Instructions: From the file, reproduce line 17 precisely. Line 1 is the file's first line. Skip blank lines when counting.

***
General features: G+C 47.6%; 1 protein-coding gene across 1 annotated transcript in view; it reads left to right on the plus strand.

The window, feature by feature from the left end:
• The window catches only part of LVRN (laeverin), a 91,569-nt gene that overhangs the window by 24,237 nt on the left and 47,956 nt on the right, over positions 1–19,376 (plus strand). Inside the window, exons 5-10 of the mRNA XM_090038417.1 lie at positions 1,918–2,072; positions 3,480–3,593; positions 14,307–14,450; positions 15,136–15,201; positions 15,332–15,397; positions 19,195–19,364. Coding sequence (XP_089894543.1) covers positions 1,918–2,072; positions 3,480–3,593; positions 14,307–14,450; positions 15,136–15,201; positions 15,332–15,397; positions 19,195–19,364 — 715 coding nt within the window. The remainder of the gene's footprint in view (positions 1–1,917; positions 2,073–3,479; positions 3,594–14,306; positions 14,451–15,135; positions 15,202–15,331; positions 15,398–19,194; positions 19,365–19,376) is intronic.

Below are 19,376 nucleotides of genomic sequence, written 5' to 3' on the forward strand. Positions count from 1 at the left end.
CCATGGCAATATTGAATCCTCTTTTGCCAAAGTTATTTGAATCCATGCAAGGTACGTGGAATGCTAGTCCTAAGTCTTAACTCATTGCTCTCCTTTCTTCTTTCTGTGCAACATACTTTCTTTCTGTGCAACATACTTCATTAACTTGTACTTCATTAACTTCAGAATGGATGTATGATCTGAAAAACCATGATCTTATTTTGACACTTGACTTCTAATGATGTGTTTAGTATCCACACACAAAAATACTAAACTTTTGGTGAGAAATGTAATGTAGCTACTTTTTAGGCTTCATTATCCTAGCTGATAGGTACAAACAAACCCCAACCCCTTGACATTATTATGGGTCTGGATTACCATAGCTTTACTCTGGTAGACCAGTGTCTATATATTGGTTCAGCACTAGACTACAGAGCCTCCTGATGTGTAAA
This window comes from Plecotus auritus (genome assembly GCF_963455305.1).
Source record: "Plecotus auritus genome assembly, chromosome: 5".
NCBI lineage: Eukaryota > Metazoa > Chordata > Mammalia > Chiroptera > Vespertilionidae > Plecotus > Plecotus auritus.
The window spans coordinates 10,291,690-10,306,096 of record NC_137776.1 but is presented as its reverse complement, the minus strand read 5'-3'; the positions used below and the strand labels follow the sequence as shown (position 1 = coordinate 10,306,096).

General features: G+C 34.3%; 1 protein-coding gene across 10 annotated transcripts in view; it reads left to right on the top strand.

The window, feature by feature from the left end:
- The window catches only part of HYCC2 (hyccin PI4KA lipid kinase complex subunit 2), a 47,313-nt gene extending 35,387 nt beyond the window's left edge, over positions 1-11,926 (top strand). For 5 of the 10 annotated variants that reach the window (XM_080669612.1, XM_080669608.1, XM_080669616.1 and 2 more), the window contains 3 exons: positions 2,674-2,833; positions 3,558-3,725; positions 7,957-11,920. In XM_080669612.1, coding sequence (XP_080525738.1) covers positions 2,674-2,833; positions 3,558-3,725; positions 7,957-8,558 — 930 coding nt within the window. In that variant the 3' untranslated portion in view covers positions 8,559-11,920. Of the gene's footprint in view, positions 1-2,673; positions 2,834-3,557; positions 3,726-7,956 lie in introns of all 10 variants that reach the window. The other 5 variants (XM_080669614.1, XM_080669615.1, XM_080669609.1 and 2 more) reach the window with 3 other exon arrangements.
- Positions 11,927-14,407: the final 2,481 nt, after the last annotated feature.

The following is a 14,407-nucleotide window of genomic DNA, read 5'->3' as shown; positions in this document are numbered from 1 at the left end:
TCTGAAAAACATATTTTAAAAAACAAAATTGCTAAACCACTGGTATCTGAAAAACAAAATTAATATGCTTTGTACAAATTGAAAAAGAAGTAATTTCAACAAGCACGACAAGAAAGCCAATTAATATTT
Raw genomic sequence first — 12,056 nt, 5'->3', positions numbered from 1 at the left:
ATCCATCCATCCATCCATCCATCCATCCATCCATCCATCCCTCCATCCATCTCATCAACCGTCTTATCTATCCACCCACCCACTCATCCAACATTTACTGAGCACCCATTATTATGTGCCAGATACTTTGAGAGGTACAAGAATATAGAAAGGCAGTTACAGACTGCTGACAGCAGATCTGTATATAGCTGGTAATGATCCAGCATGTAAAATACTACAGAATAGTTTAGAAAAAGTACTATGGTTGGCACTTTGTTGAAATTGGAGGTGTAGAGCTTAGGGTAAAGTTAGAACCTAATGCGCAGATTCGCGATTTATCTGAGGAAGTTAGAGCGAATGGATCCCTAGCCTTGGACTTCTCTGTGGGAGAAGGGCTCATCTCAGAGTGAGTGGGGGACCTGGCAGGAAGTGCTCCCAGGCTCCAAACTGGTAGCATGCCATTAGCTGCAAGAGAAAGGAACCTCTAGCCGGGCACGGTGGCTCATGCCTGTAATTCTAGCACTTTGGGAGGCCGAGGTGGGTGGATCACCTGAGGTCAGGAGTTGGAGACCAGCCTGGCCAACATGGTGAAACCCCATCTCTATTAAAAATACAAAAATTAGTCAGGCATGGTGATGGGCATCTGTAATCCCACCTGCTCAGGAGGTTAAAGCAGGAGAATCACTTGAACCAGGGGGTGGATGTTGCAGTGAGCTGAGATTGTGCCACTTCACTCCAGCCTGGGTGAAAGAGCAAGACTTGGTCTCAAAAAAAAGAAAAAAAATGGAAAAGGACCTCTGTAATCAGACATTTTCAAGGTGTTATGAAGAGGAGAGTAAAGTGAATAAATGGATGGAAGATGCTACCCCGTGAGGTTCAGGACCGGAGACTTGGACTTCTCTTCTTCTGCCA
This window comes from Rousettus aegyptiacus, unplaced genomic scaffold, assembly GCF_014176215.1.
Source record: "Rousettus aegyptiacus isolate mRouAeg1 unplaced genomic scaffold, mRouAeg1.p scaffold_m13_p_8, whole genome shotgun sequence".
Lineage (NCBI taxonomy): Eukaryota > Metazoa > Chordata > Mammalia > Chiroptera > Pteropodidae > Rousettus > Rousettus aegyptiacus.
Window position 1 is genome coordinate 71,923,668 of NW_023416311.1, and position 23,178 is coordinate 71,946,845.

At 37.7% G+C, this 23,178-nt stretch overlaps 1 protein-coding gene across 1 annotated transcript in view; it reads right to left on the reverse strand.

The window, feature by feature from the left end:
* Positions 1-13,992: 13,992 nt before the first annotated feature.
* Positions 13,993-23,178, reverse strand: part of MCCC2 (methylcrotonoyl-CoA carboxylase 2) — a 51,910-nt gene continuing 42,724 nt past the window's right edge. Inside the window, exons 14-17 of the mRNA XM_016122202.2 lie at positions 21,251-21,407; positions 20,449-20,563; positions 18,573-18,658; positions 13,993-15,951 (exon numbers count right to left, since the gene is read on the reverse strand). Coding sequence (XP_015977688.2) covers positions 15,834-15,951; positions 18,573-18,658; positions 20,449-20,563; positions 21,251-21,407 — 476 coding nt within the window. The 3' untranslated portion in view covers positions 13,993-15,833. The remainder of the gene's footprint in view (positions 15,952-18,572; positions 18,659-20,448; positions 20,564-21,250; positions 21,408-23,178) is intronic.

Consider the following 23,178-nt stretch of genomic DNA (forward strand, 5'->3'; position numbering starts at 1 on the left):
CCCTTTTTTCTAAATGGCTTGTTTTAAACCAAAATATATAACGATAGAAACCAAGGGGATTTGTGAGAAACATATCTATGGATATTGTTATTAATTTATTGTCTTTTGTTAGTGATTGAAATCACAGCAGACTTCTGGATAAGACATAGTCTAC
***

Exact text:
ATCCATCCATCCATCCATCCATCCATCCATCCATCCATCCCTCCATCCATCTCATCAACCGTCTTATCTATCCACCCACCCACTCATCCAACATTTACTGAGCACCCATTATTATGTGCCAGATACTTTGAGAGGTACAAGAATATAGAAAGGCAGTTACAGACTGCTGACAGCAGATCTGTATATAGCTGGTAATGATCCAGCATGTAAAATACTACAGAATAGTTTAGAAAAAGTACTATGGTTGGCACTTTGTTGAAATTGGAGGTGTAGAGCTTAGGGTAAAGTTAGAACCTAATGCGCAGATTCGCGATTTATCTGAGGAAGTTAGAGCGAATGGATCCCTAGCCTTGGACTTCTCTGTGGGAGAAGGGCTCATCTCAGAGTGAGTGGGGGACCTGGCAGGAAGTGCTCCCAGGCTCCAAACTGGTAGCATGCCATTAGCTGCAAGAGAAAGGAACCTCTAGCCGGGCACGGTGGCTCATGCCTGTAATTCTAGCACTTTGGGAGGCCGAGGTGGGTGGATCACCTGAGGTCAGGAGTTGGAGACCAGCCTGGCCAACATGGTGAAACCCCATCTCTATTAAAAATACAAAAATTAGTCAGGCATGGTGATGGGCATCTGTAATCCCACCTGCTCAGGAGGTTAAAGCAGGAGAATCACTTGAACCAGGGGGTGGATGTTGCAGTGAGCTGAGATTGTGCCACTTCACTCCAGCCTGGGTGAAAGAGCAAGACTTGGTCTCAAAAAAAAGAAAAAAAATGGAAAAGGACCTCTGTAATCAGACATTTTCAAGGTGTTATGAAGAGGAGAGTAAAGTGAATAAATGGATGGAAGATGCTACCCCGTGAGGTTCAGGACCGGAGACTTGGACTTCTCTTCTTCTGCCA